Additionally, controls 14 may operate controllable force feedback device 18 in a manner such that the average value of the derivative of the feedback force with respect to control error Ec is lower over a second range extending from the first positive control error value Ve1 to a second positive control error value Ve2 than the average value of the derivative of the feedback force with respect to control error Ec over first range Re1. Furthermore, in some embodiments, controls 14 may maintain the derivative of the feedback force with respect to control error Ec lower over all of second range Re2 than over range Re1. By increasing the feedback force relatively gradually at moderate values of control error Ec, controls 14 may indicate to the operator the increasing effort exerted to achieve the target angle TARv of steering angle θ without requiring undue force to move operator-input member 20.

At second positive control error value Ve2, controls 14 may increase the derivative of the feedback force with respect to control error Ec. As FIG. 4B shows, in some embodiments, controls 14 may increase the derivative of the feedback force with respect to control error Ec in a stepped manner.

Additionally, controls 14 may operate controllable force feedback device 18 in a manner such that the average value of the derivative of the feedback force with respect to control error Ec is higher over a third range Re3 of control error values extending from second positive control error value Ve2 to a third positive control error value Ve3 than the average value of the derivative of the feedback force with respect to control error Ec over second range Re2. In some embodiments, controls 14 may maintain the derivative of the feedback force with respect to control error Ec higher over all of range Re3 than over range Re2. By ramping up the feedback force relatively rapidly at high control error values, controls 14 may indicate to an operator that controls 14 are using a relatively high percentage of the available capacity to adjust steering angle θ toward the target value TARv commanded by the operator and further movement of operator-input member 20 may not make steering angle θ change any faster. This also tends to prevent the operator from inadvertently moving operator-input member 20 to a position that indicates a greater target value TARv of steering angle θ than the operator actually desires.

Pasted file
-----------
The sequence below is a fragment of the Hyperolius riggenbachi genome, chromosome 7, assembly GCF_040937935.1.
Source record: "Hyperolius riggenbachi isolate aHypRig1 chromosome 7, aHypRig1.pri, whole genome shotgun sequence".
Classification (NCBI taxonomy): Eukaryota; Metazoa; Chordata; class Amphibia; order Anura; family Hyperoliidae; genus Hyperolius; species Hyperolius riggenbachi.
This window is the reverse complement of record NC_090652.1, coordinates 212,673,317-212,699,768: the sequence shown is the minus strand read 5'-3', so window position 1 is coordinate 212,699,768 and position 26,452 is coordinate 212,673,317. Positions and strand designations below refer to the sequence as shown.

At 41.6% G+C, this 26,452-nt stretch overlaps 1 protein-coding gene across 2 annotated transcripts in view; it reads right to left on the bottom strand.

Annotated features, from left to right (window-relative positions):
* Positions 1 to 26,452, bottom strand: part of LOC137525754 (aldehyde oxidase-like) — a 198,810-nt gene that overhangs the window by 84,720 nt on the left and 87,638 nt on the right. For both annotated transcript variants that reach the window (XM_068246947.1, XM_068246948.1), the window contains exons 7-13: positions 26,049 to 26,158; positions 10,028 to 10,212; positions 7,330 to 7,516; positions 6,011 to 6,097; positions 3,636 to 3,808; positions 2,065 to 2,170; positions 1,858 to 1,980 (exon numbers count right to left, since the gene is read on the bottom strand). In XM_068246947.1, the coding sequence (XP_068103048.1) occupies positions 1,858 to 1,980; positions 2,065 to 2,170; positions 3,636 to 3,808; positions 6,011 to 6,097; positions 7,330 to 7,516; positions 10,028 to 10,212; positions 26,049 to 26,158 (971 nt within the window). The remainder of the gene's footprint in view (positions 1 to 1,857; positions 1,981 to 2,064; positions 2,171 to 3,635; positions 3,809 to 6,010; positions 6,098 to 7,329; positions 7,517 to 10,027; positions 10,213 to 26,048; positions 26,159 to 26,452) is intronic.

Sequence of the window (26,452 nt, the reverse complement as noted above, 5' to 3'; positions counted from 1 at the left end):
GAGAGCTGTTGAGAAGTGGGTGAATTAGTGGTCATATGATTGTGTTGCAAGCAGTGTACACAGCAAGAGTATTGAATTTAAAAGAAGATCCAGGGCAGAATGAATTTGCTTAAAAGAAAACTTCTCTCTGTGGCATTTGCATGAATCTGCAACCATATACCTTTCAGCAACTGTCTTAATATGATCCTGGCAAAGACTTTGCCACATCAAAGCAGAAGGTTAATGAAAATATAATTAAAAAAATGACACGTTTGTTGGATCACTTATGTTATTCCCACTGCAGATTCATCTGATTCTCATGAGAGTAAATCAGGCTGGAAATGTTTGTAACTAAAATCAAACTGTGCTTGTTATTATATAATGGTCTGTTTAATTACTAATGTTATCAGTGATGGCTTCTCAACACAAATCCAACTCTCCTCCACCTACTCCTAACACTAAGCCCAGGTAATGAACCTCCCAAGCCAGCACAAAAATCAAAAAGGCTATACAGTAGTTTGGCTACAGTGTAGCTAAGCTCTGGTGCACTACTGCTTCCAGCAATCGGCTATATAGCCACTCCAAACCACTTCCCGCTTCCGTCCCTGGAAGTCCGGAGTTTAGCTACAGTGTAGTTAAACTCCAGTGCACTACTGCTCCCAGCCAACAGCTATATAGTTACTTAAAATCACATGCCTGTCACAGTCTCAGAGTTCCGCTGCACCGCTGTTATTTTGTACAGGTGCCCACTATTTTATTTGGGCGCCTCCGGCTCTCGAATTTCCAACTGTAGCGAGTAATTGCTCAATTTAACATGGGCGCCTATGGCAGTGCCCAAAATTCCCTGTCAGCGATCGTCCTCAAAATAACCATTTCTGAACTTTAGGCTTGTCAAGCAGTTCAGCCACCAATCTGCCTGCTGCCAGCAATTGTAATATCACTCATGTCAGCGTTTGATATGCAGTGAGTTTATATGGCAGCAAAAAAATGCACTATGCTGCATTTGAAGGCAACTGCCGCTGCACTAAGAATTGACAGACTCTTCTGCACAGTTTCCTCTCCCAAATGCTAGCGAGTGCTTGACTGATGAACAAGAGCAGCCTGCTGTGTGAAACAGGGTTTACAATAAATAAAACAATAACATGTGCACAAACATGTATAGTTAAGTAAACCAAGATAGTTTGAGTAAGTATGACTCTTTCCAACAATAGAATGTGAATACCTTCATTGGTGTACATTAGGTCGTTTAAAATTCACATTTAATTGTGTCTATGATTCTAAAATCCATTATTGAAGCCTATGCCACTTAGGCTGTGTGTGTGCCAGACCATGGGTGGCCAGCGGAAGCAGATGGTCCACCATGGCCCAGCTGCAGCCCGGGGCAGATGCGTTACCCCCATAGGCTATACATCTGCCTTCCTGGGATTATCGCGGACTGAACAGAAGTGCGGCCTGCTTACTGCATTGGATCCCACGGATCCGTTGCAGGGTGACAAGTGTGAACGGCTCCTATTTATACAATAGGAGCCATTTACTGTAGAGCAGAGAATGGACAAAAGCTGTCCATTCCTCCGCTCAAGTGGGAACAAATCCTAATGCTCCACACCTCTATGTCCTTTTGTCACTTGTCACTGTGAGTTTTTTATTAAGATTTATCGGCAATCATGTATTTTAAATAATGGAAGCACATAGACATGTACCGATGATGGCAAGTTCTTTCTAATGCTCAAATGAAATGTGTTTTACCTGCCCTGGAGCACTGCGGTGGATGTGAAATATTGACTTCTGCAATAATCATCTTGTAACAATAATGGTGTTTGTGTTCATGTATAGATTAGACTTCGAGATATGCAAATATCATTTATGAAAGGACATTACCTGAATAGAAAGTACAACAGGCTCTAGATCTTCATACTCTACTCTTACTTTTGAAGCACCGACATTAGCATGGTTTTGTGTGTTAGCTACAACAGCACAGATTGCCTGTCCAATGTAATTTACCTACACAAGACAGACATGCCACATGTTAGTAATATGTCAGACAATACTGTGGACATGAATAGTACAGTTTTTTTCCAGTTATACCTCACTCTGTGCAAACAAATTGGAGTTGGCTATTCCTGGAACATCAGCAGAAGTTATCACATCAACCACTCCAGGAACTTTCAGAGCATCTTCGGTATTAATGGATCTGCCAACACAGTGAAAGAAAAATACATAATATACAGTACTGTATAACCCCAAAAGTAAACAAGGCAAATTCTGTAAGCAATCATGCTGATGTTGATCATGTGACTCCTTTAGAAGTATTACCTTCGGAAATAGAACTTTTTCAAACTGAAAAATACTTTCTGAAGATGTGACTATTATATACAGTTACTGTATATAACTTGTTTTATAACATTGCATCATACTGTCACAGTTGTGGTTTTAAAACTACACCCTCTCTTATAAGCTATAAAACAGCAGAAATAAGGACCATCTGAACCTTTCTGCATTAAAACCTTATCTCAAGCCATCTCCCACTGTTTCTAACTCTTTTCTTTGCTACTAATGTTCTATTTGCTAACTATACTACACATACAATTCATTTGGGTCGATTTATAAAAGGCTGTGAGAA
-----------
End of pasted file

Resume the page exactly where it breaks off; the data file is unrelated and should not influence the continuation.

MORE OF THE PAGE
Additionally, in some embodiments, third positive control error value Ve2 may substantially coincide with controls 14 reaching the maximum capacity to increase the rate of change of steering angle θ to drive steering angle toward the target value TARv. For example, third positive control error value Ve2 may substantially coincide with the operating point where controls 14 have adjusted the flow rate of hydraulic fluid from hydraulic pump 42 to actuator 16 as high as possible under the prevailing circumstances. In such embodiments, the abrupt increase in the feedback force when control error Ec reaches the third positive control error value Ve2 may serve as a way for the operator to ascertain that controls 14 cannot adjust steering angle θ toward the target value TARv any faster.

At third positive control error value Ve3, controls 14 may again decrease the derivative of the feedback force with respect to control error Ec. As FIG. 4B shows, in some embodiments, controls 14 may decrease the derivative of the feedback force with respect to control error Ec in a stepped manner at third positive control error value Ve3.